Nan Russell: You don’t need an expert

You don’t need an employee engagement expert to confirm what you already know and Gallup polling substantiates: the majority of employees are disengaged at work. You don’t need an employee survey to tell you why discretionary efforts are tamed, passions for work are fleeting, and ideas are tethered. And you don’t need a consultant to explain why cynicism is up, enthusiasm is down, and trust is the new workplace currency.

All you need is to reread the children’s story, “The Goose that Laid the Golden Egg.” Remember that story about the greedy farmer who wanted more than one golden egg each day? By the story’s end, he had killed the golden goose and was left with no golden eggs at all.

Every day company leaders unintentionally kill enthusiasm, ideas, and initiative. They eliminate resources while still expecting immediate results. They shut out dialogue and limit open communication, while still requesting candid feedback. They pocket stock options and bonuses, while reducing staff salary and benefits. They reward unfavorable behaviors, while operating with myopic interests and escalating bureaucracy. And then they wonder why those they are striving to engage are alienated, distrustful, and fed-up.

You don’t need an expert to tell your organization that while basic productivity and job presence can be bought, staff ideas and discretionary efforts must be earned. In this era where intellectual property (the golden egg) is the competitive edge for most enterprises, organizational survival is contingent upon natural followership. So, a 20th century mindset that sees employees as interchangeable pieces won’t fuel innovative products and services, or enhance customer impressions in this now 21st century.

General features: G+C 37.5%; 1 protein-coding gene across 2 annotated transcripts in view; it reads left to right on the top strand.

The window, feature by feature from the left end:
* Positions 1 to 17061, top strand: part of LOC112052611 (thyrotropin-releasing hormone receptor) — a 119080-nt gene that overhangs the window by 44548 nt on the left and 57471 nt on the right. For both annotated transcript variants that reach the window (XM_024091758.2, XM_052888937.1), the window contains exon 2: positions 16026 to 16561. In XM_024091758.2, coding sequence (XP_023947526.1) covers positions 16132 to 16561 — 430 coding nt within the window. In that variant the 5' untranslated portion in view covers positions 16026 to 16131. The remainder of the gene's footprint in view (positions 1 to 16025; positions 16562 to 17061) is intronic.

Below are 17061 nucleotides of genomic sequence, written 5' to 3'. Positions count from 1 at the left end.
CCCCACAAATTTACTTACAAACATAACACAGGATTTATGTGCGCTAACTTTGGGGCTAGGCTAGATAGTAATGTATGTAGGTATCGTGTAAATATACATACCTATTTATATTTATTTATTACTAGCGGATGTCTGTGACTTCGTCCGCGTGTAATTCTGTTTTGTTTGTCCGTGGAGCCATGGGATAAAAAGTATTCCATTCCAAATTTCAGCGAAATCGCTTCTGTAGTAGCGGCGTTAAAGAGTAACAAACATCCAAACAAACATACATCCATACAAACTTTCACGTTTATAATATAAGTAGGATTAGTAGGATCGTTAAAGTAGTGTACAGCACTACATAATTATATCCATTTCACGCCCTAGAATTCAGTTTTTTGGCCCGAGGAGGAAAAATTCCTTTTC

You don’t need an expert to tell you that out-of-touch leaders operating like medieval warlords with refrains like: “just make it happen;” “there’s no budget;” “I don’t care what it takes;” or “they should be thankful they have a job” fuel employee mind-sets akin to a scene in the movie, Stone Cold.

In that movie, Tom Selleck plays a small community police chief at odds with the town council who is telling him how an investigation should be handled. “We can fire you,” the council tells him.” “Yeah,” he responds, “but you can’t tell me what to do.”

Employees know what many leaders haven’t figured out yet. Parental, top-down cultures are as old-school as one-size-fits all print-only marketing approaches. What’s needed to change the direction of suffocating the geese with the golden eggs is a balanced understanding, which includes:

This is Not an HR Problem to Fix: If you’re one of those leaders (or companies) that proclaim employees are your most important asset, then either make that statement true, or stop saying it. What’s wrong in workplaces across America can’t be fixed with HR programs. Better recognition, more communication, or enhanced training isn’t enough to build trust and develop mutual respect.

Recognize We’re In this Together: Yes, there are problems with some leaders. But there are problems with some of the rest of us, too. Finger pointing, blaming, perpetuating an “us vs. them” mentality exacerbates the problem. Bottom line? We need each other to survive and thrive. Disengagement costs jobs and future opportunities.

Own Your Piece: If you’re a leader, take a look in the mirror. Yes, you’re under extreme pressure to meet goals and quarterly numbers, but ask yourself: are you killing the initiative of those around you with terse emails and escalating demands? Are you caught-up in a single-player game? And what about the rest of you? It’s not your company’s responsibility to make you engaged at work. This is your life, your career, your challenge. Ultimately you work for yourself, no matter who signs your check. Own your motivation and your future.

What’s Ahead?

We are approaching an era where the strongest performers, those with the golden eggs of ideas, experience, solutions, and innovation will accept nothing less than workplaces that enable them to do their best work.

These winning cultures will fuel the next generation of exceptional organizations that understand, in the big scheme of things, it’s only when we’re all winning that we truly all win. And no one will need an expert to explain why these are the magnet 21st century companies that thrive.

Column by Nan Russell. Nan is on the web at

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